The Wilmette Institute staff is often amazed at the unexpected ways in which students use what they learn in its courses. But this may be a new use: In his doctoral dissertation, Check Woo Foo is “summarizing some of the discussion and insights” that he learned in Sustainable Development and the Prosperity of Humankind 2017.
Before his retirement, Check Woo worked for thirty-two years for Nestlé in research and development, co-authoring two books on poetry as well as the proceedings of the Seventh World Congress of Food Science and Technology Congress, publishing a number of papers, and being the co-inventor of a patent. He now teaches part time at the Singapore Polytechnic for the Earn-and-Learn program and is pursuing a PhD in international law on climate change at the China University of Political Science and Law in Beijing. After he retired, he signed up for the course on Sustainable Development (faculty, Arthur Lyon Dahl, Christine Muller, Peter Adriance) to understand better the Bahá’í perspective on sustainable development.
Aside from incorporating some his learnings in the Sustainable Development course in his doctoral thesis, Check Woo “developed the first approximation of a multi-staged, multi-level sustainable development process,” based on evolution, game theory, and ethics; he says it is still speculative and needs more evidence. He has also “worked out the detailed steps at the individual level for a sustainable-development process” based on direct reciprocity and asymmetric payoff to encourage cooperation; for this process, he says “there is plenty of literature” (Bahá’í and otherwise). But he has not yet “worked out in detailed steps the processes for the community and the institutional levels respectively.” This will require combinations of other mechanisms of cooperation, including indirect reciprocity, kin selection, spatial selection (structure), and multi-level selection. He thinks the Bahá’í approach to structure is of special significance.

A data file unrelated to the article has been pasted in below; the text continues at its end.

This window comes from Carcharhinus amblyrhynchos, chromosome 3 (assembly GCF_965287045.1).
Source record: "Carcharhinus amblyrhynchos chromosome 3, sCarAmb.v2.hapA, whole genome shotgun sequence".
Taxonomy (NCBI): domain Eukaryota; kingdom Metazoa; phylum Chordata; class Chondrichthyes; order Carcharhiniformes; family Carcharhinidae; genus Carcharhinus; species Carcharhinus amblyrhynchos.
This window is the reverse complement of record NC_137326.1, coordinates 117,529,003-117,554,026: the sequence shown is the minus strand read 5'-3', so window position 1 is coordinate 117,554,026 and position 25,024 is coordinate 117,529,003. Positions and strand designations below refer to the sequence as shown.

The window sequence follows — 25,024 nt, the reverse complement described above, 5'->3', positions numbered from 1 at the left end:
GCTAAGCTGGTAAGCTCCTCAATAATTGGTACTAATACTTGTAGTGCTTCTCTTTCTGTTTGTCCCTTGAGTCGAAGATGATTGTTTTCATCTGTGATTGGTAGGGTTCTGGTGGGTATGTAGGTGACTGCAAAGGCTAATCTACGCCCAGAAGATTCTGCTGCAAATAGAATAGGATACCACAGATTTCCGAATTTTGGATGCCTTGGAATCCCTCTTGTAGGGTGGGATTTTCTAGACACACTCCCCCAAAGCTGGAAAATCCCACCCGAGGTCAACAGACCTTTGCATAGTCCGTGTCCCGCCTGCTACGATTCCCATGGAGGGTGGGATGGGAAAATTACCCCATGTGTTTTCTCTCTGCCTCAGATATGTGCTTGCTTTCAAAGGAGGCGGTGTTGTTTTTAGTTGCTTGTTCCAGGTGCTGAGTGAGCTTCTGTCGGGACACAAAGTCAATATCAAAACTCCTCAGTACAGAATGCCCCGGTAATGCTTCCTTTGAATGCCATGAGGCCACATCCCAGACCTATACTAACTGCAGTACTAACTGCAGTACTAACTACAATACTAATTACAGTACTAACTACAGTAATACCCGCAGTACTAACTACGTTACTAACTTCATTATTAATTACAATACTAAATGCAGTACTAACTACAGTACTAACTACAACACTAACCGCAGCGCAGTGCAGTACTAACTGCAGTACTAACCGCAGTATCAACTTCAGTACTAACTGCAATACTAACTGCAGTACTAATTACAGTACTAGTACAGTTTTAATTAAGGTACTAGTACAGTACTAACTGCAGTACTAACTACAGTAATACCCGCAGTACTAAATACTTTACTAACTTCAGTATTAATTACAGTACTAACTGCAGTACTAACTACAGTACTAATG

Check Woo feels that “Neither the Bahá’í world (other than perhaps the Universal House of Justice) nor the outside world currently has a true grasp of the enormity of the global problems that have beset the world.” He observes that “The path ahead might well be two-track: The pattern for a more sustainable way of living at both the individual and community levels will probably come from the least developed and developing countries. It is not because the Bahá’ís in these countries are spiritually superior but because this new pattern is diametrically opposed to that to which the developed countries are accustomed. The Bahá’í friends in the developed countries will have to learn from the former and learn it very quickly.”
He goes on to say that, “What the Bahá’ís in the least developed countries and the developing countries do not have is good access at the institutional level—for example, international organizations.” Hence Bahá’ís in the developed world should make “strenuous efforts” to influence the search for the spiritual solution to this economic problem.
Check Woo has started a personal correspondence with Alvaro Martino, a learner in France who also took the Sustainable Development course, to discuss “the process of logical reasoning on sustainability.”
After the course ended, Check Woo said he was going back to “finishing” his PhD thesis. We will be looking forward to seeing that dissertation.